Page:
The Aragonite Group of Minerals
The structure of the Aragonite Group minerals is composed of triangular carbonate ion groups (CO3), with a carbon at the center of the triangle and the three oxygens at each corner. Unlike in the Calcite Group the carbonate ions do not lie in a single plane pointing in the same direction. Instead they lie in two planes that point in opposite directions; destroying the trigonal symmetry that is characteristic of the Calcite Group. To illustrate this, imagine the symmetry of an equilateral triangle; a three fold rotation with three mirror planes that cross in the center. Now join two of these triangles together at their bases and you have a diamond-shaped figure with the symmetry of a two fold rotation with one mirror plane in the middle. This is what the effect of the two carbonate planes with opposite orientations has on the symmetry of this structure. The metal ions on the other hand, are arranged in what is called hexagonal closest packing. This is responsible for this groups pseudohexagonal tendencies. The aragonite structure is responsible for the similar properties in these minerals. Dissimilar properties are then the responsibility or result of the differing metal cations.
The structure of the Calcite Group is stable at normal temperatures and pressures only with smaller metal ions than the Aragonite Group. The divide is right at the radius of calcium; as it is slightly too large for the calcite structure and slightly too small for the aragonite structure. If the ion is larger than calcium, the mineral's structure will be of the Aragonite Group, otherwise if the ion is smaller than calcium than the mineral's structure will be of the Calcite Group. Ironically, the mineral aragonite is dimorphous with the mineral calcite in that they have the same calcium carbonate chemistry, but different structures. The size of calcium is the same in both minerals, but different crystallization temperatures, pressures and other parameters will determine the structure of the crystallizing mineral.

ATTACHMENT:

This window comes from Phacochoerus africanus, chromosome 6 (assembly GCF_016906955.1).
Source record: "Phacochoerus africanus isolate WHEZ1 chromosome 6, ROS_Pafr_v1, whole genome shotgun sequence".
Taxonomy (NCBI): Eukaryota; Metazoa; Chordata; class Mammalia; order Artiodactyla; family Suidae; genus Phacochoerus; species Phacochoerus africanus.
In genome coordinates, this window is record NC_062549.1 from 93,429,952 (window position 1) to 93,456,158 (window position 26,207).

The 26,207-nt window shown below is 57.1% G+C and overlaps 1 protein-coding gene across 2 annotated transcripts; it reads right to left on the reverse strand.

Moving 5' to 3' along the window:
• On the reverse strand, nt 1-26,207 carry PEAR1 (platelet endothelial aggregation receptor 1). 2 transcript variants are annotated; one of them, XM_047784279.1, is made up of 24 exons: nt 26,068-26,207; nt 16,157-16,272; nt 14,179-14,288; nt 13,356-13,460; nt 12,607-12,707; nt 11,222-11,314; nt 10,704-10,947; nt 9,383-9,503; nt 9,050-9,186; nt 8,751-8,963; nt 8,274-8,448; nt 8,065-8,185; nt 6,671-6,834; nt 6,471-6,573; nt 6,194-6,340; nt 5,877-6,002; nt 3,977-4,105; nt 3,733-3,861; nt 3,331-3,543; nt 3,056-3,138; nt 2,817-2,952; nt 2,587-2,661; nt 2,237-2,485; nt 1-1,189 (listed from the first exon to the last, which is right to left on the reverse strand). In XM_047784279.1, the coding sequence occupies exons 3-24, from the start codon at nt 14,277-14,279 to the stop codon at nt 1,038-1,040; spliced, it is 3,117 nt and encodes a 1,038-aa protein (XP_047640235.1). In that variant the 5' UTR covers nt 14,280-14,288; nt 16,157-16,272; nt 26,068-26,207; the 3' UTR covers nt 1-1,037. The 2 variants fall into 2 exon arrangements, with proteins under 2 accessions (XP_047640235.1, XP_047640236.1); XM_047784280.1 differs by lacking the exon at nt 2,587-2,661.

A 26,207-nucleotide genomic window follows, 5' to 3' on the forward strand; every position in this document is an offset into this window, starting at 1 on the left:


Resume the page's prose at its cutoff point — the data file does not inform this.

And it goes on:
The Aragonite Group minerals are relatively common, with the exception of witherite. Aragonite is valuable in cements and in other uses. The other members of this group are used as minor ores of their respective metal components.
MINERALS THAT BELONG TO THE ARAGONITE GROUP: